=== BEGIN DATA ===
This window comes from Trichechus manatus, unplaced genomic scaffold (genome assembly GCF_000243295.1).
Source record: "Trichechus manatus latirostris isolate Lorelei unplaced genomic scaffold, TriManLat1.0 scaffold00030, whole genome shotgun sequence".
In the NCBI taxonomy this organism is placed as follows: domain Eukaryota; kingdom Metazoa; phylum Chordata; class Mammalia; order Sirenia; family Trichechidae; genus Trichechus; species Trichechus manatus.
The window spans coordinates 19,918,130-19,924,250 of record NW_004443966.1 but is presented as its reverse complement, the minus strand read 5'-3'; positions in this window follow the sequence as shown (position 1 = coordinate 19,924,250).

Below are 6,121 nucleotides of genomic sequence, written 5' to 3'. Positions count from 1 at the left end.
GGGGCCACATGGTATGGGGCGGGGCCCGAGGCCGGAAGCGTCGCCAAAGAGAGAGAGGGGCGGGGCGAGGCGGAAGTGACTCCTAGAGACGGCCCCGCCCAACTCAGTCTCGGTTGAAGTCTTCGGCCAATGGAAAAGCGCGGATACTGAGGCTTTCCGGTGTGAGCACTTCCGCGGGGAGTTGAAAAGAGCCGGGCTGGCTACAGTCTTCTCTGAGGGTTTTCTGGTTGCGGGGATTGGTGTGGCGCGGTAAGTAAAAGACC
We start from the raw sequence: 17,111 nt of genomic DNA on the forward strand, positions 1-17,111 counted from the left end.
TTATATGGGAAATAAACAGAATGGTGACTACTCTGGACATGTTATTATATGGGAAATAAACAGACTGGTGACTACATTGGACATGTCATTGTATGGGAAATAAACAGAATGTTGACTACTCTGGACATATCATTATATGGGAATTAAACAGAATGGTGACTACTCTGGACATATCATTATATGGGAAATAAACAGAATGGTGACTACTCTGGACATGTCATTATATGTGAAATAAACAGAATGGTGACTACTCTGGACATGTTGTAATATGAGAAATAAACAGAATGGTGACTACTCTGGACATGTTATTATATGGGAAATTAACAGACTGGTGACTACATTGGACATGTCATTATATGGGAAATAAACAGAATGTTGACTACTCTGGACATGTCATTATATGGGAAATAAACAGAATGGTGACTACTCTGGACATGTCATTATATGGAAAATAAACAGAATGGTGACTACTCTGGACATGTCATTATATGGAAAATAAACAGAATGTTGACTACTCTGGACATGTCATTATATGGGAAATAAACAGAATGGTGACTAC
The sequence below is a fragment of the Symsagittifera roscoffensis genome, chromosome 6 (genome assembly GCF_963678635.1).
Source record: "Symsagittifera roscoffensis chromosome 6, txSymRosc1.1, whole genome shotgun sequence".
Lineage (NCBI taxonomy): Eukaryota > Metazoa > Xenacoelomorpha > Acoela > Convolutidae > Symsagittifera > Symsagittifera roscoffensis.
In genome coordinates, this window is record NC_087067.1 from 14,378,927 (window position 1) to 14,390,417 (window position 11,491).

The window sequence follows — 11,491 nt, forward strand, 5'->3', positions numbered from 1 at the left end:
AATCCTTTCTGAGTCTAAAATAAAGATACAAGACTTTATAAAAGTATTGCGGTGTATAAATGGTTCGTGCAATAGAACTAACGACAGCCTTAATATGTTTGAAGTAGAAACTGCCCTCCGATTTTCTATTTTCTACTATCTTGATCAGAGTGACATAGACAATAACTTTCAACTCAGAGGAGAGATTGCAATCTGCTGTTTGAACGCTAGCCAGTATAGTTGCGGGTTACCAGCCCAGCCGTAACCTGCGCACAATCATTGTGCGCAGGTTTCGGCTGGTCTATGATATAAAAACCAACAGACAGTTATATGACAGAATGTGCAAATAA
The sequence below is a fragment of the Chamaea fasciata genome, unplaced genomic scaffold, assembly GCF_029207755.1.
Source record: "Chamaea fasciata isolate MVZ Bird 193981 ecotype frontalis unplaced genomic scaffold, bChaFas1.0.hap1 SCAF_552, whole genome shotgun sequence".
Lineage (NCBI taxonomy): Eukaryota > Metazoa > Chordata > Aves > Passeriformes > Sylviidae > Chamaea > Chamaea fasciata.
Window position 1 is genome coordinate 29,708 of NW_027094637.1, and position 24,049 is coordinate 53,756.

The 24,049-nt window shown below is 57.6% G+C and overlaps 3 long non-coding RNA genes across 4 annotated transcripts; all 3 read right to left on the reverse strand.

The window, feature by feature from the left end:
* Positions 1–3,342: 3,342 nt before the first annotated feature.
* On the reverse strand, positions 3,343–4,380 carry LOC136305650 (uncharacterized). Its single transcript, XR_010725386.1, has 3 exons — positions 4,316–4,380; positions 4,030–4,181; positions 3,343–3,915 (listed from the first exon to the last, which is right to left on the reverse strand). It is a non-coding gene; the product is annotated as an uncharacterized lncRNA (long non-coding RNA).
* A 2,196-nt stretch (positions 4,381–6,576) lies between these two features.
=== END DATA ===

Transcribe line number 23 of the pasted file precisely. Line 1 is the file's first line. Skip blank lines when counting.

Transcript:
* A 2,196-nt stretch (positions 4,381–6,576) lies between these two features.